State owned vs. privately owned firms: Whose CEOs are better compensated?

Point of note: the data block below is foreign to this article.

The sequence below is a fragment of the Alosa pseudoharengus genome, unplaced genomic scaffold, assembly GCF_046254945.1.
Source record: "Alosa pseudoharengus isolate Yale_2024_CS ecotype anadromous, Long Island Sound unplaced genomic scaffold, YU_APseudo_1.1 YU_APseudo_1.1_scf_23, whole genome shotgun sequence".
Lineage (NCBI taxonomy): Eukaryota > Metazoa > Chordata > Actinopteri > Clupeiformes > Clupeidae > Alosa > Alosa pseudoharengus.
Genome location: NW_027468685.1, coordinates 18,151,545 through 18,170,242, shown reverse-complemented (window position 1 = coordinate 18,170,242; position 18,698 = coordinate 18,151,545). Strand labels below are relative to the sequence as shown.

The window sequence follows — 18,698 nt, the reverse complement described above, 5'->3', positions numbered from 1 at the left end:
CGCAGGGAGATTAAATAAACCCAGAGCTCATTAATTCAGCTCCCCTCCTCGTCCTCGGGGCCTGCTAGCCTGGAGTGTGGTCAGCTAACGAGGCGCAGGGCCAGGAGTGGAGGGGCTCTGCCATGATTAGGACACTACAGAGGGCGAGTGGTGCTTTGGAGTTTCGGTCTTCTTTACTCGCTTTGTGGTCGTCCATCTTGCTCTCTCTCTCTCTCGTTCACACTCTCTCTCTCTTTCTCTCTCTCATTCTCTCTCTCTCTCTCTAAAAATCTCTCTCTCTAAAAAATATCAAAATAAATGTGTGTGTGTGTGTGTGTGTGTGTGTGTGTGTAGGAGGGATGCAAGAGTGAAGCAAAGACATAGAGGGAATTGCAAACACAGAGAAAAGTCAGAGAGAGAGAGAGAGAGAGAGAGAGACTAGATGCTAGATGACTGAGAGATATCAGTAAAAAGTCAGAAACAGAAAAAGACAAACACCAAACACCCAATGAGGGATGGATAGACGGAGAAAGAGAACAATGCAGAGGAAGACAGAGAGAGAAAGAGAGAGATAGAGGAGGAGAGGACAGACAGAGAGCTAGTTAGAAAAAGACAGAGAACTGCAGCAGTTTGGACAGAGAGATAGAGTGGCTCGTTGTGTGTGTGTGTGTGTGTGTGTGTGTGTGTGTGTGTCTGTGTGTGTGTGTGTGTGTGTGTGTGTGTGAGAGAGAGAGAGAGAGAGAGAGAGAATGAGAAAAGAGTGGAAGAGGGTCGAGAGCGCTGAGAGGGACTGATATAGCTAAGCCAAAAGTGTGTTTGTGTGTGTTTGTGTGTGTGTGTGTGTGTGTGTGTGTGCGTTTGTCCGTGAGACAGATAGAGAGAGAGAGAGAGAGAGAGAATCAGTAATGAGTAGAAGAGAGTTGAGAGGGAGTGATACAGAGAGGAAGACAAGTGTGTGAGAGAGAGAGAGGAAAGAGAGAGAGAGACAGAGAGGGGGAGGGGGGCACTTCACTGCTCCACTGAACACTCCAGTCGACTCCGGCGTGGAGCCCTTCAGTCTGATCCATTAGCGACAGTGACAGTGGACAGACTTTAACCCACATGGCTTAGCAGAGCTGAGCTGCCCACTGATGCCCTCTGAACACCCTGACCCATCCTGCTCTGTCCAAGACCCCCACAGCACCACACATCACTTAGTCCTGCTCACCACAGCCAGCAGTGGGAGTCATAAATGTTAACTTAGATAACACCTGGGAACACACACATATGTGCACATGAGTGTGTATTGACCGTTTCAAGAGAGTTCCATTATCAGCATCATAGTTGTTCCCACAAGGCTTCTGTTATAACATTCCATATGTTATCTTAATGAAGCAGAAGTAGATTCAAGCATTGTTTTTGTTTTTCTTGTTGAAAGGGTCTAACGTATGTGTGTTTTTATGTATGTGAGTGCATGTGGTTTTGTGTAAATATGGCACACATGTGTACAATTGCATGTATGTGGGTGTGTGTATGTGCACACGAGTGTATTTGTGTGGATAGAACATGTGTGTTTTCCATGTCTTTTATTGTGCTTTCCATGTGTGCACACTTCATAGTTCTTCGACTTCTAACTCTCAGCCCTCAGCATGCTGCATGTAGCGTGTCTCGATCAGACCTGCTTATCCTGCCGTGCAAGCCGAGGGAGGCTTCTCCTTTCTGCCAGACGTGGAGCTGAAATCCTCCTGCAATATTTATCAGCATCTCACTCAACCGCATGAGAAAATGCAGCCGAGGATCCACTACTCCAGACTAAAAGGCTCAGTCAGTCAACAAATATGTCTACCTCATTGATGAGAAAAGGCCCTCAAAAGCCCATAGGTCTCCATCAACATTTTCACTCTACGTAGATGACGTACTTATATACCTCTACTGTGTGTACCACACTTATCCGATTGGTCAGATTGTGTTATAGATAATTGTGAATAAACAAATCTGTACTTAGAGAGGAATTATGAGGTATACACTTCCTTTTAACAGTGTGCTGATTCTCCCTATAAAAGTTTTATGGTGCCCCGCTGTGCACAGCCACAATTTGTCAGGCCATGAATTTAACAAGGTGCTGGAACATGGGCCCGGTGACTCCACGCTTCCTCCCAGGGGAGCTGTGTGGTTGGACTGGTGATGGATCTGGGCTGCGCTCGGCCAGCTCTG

This paper investigates CEO pay and pay-performance relationship in China’s listed firms. We distinguish four types of firms according to their actual controlling owners: State-Owned Enterprises affiliated to State Asset Management Bureaus (SAMBs), State-Owned Enterprises affiliated to the Central Government (SOECGs), State-Owned Enterprises affiliated to the Local Government (SOELGs) and private firms controlled by private investors. We also distinguish between firms with foreign investors and those without. Different objectives, motivations and political interests of controlling owners affect compensation of managers in the firms in which they invest. Our results indicate that SAMB controlled firms have the lowest CEO pay whilst SOECG controlled firms have the highest CEO pay. CEO pay is positively significant associated with frim performance. The positive pay-performance relationship is stronger in SOE controlled firms while weaker in privately controlled firms. Moreover, firms with foreign investors compensate their CEOs more highly than those without foreign investors. This effect is significant in both SOEs and privately controlled firms. Overall, the evidence suggests CEO compensation is jointly determined by firm performance and unique ownership structure in China. Standard theories of efficient compensation contracts may not apply in emerging market like China.